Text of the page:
Most of the weather information that flight crews
receive is issued to them prior to the start of each flight
segment, but the weather used for inflight planning and
execution of an instrument approach is normally
obtained en route via government sources, company
frequency, or Aircraft Communications Addressing and
Reporting System (ACARS).
Air carriers and operators certificated under the
provisions of Part 119 (Certification: Air Carriers
and Commercial Operators) are required to use the
aeronautical weather information systems defined
in the OpsSpecs issued to that certificate holder by
the FAA. These systems may use basic FAA/National
Weather Service (NWS) weather services, contractor
or operator-proprietary weather services and/or
Enhanced Weather Information System (EWINS)
when approved in the OpsSpecs. As an integral part
of EWINS approval, the procedures for collecting,
producing, and disseminating aeronautical weather
information, as well as the crewmember and dispatcher
training to support the use of system
weather products, must be accepted or approved.
Operators not certificated under the provisions of Part
119 are encouraged to use FAA/NWS products through
Automated Flight Service Stations (AFSSs), Direct
User Access Terminal System (DUATS), and/or Flight
Information Services Data Link (FISDL). Refer to the
Aeronautical Information Manual (AIM) for more
information regarding AFSSs, DUATS, and FISDL.
The suite of available aviation weather product types is
expanding with the development of new sensor systems,
algorithms, and forecast models. The FAA and
NWS, supported by the National Center for
Atmospheric Research and the Forecast Systems
Laboratory, develop and implement new aviation weather product types through a comprehensive process
known as the Aviation Weather Technology Transfer
process. This process ensures that user needs and
technical and operational readiness requirements are
met as experimental product types mature to operational
The development of enhanced communications capabilities,
most notably the Internet, has allowed pilots
access to an ever-increasing range of weather service
providers and proprietary products. It is not the intent
of the FAA to limit operator use of this weather information.
However, pilots and operators should be aware
that weather services provided by entities other than
the FAA, NWS, or their contractors (such as the
DUATS and FISDL providers) may not meet
FAA/NWS quality control standards. Therefore, operators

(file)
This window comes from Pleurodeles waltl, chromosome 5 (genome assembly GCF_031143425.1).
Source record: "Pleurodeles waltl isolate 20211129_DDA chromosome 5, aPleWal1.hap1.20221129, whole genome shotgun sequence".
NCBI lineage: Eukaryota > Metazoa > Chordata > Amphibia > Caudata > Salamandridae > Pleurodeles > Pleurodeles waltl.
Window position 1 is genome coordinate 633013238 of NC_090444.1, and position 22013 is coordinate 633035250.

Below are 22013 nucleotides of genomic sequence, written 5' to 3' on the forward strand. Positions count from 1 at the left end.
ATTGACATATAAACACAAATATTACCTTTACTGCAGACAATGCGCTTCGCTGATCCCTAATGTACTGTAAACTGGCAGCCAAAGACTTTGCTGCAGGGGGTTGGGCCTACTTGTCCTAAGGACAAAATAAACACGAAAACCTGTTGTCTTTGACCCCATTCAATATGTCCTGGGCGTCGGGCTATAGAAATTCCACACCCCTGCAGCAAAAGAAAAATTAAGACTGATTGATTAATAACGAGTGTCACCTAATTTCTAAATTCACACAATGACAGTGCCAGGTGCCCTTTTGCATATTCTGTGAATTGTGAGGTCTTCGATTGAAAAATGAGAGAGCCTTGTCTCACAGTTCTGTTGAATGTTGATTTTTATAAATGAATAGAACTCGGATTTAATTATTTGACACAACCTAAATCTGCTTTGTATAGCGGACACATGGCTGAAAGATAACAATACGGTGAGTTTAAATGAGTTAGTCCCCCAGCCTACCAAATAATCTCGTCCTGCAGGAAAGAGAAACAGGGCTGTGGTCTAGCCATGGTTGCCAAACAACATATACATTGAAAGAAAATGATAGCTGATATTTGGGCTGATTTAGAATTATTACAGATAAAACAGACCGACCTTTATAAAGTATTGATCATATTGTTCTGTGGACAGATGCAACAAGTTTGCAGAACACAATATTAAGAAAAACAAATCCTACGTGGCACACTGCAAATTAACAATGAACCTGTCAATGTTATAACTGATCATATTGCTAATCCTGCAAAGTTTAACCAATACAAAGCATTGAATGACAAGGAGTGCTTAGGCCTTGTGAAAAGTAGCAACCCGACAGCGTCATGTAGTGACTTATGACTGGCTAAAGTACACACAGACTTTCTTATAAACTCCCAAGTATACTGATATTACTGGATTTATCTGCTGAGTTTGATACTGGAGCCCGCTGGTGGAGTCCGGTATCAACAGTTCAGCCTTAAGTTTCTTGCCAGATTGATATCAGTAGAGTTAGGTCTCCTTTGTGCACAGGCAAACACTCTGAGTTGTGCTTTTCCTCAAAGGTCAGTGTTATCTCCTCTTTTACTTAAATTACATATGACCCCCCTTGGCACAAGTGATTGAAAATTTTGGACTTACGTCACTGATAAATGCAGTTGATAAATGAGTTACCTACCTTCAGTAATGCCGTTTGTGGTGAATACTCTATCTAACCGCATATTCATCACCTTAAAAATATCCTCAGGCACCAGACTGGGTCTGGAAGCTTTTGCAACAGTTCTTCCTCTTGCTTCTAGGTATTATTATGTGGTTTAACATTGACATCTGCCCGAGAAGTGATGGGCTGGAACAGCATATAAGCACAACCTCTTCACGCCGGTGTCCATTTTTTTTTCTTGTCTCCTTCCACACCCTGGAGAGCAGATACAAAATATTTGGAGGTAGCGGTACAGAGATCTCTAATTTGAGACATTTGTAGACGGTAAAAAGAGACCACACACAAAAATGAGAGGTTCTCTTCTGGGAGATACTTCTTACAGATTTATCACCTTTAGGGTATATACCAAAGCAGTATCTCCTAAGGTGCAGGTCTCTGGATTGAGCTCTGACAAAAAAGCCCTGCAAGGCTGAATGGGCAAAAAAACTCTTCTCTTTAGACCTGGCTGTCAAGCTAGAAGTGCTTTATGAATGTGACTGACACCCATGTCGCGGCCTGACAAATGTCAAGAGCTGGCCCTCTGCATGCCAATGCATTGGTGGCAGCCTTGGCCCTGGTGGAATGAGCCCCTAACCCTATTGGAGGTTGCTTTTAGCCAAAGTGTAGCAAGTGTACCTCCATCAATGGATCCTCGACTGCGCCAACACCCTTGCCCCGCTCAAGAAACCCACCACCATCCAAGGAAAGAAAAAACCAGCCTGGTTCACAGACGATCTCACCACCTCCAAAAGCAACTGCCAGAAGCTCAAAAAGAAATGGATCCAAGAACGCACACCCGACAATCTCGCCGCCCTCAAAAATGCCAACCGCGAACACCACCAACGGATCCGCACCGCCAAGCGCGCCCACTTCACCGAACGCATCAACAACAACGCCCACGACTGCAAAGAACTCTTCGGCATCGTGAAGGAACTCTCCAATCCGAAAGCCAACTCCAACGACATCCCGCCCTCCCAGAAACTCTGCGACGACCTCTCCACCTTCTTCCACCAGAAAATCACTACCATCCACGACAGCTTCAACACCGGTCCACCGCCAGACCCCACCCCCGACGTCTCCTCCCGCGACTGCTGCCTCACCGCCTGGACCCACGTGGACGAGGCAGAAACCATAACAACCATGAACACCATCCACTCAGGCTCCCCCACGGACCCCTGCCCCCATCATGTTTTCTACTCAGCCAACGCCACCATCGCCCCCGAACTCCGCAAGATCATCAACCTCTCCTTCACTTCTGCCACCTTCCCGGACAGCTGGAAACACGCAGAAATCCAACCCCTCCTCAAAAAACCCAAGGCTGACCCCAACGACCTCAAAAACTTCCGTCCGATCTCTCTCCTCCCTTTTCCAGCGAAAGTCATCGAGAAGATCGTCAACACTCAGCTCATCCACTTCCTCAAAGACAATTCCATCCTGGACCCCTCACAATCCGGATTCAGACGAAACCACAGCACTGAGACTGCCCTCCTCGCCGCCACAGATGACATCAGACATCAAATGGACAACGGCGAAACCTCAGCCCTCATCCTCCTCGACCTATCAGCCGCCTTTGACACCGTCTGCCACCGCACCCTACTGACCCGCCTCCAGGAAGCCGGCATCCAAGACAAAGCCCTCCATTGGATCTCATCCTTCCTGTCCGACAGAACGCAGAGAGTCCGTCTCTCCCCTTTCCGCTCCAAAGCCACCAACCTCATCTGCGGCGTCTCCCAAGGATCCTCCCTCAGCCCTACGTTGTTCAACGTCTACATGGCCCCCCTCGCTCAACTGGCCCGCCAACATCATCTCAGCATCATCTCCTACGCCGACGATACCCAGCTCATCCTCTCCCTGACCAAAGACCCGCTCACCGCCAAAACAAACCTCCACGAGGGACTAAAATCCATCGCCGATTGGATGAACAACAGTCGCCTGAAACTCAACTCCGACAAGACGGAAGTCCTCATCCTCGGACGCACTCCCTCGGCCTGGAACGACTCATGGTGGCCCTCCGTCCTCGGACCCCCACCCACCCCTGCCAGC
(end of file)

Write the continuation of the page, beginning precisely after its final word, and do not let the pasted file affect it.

and pilots contemplating use of such services
should consider the following in determining the suitability
of that service or product. In many cases, this
may be accomplished by provider disclosure or a
description of services or products:
Is the service or product applicable for aviation use?
Does the weather product or service provide
information that is usable in aeronautical decision-
Does the product or service fail to provide data
necessary to make critical aeronautical weather
Does the service provide data/products produced by
approved aviation weather information sources?
Are these data or this product modified?
If so, is the modification process described, and is
the final product in a configuration that supports
aeronautical weather decision-making?
Are the weather products professionally developed and
produced and/or quality-controlled by a qualified aviation
Does the providerís quality assurance plan include the
capability to monitor generated products and contain a
procedure to correct deficiencies as they are discovered?
Is the product output consistent with original data
Are education and training materials sufficient to enable
users to use the new product effectively?
Are the following key elements of the product intuitive
and easy for the user to interpret?
Method for displaying and decoding the
Location/mapping of the data.
Is the product suitable for use? Consider potential pilot
misunderstandings due to:
Complexity of the product.
Nonstandard display (colors, labels).
Incorrect mapping/display of data.
Incorrect overlay of weather data with other data
(terrain, navigational aids (NAVAIDs), waypoints,
Inappropriate display of missing data.
Missing or inaccurate time/date stamp on
Pilots and operators should be cautious when using
unfamiliar products, or products not supported by technical
specifications that satisfy the considerations noted
NOTE: When in doubt, use FAA/NWS products
with the consultation of an FAA AFSS specialist.